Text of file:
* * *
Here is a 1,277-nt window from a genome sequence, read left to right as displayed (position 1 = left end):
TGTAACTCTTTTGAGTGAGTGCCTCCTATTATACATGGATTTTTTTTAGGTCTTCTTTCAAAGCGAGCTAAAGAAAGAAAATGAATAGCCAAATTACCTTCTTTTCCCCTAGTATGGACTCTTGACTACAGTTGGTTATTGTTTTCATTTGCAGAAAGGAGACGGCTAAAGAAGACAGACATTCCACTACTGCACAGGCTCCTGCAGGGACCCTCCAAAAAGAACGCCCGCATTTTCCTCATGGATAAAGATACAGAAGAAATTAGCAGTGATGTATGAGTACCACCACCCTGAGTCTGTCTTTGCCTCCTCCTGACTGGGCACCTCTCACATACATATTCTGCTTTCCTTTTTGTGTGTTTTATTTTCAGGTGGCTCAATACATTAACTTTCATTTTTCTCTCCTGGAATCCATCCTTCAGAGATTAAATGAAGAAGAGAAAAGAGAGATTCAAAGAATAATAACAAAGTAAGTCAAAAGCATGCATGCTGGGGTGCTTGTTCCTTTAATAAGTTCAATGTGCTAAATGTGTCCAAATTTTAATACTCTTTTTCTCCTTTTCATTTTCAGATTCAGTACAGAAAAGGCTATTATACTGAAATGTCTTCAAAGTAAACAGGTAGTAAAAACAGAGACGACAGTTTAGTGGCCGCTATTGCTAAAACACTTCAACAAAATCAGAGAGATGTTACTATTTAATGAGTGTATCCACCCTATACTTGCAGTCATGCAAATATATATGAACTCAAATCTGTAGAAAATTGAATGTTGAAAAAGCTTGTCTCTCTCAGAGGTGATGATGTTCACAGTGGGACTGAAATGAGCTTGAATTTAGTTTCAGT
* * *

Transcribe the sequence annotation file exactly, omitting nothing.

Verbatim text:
Here is a 1,277-nt window from a genome sequence, read left to right as displayed (position 1 = left end):
TGTAACTCTTTTGAGTGAGTGCCTCCTATTATACATGGATTTTTTTTAGGTCTTCTTTCAAAGCGAGCTAAAGAAAGAAAATGAATAGCCAAATTACCTTCTTTTCCCCTAGTATGGACTCTTGACTACAGTTGGTTATTGTTTTCATTTGCAGAAAGGAGACGGCTAAAGAAGACAGACATTCCACTACTGCACAGGCTCCTGCAGGGACCCTCCAAAAAGAACGCCCGCATTTTCCTCATGGATAAAGATACAGAAGAAATTAGCAGTGATGTATGAGTACCACCACCCTGAGTCTGTCTTTGCCTCCTCCTGACTGGGCACCTCTCACATACATATTCTGCTTTCCTTTTTGTGTGTTTTATTTTCAGGTGGCTCAATACATTAACTTTCATTTTTCTCTCCTGGAATCCATCCTTCAGAGATTAAATGAAGAAGAGAAAAGAGAGATTCAAAGAATAATAACAAAGTAAGTCAAAAGCATGCATGCTGGGGTGCTTGTTCCTTTAATAAGTTCAATGTGCTAAATGTGTCCAAATTTTAATACTCTTTTTCTCCTTTTCATTTTCAGATTCAGTACAGAAAAGGCTATTATACTGAAATGTCTTCAAAGTAAACAGGTAGTAAAAACAGAGACGACAGTTTAGTGGCCGCTATTGCTAAAACACTTCAACAAAATCAGAGAGATGTTACTATTTAATGAGTGTATCCACCCTATACTTGCAGTCATGCAAATATATATGAACTCAAATCTGTAGAAAATTGAATGTTGAAAAAGCTTGTCTCTCTCAGAGGTGATGATGTTCACAGTGGGACTGAAATGAGCTTGAATTTAGTTTCAGT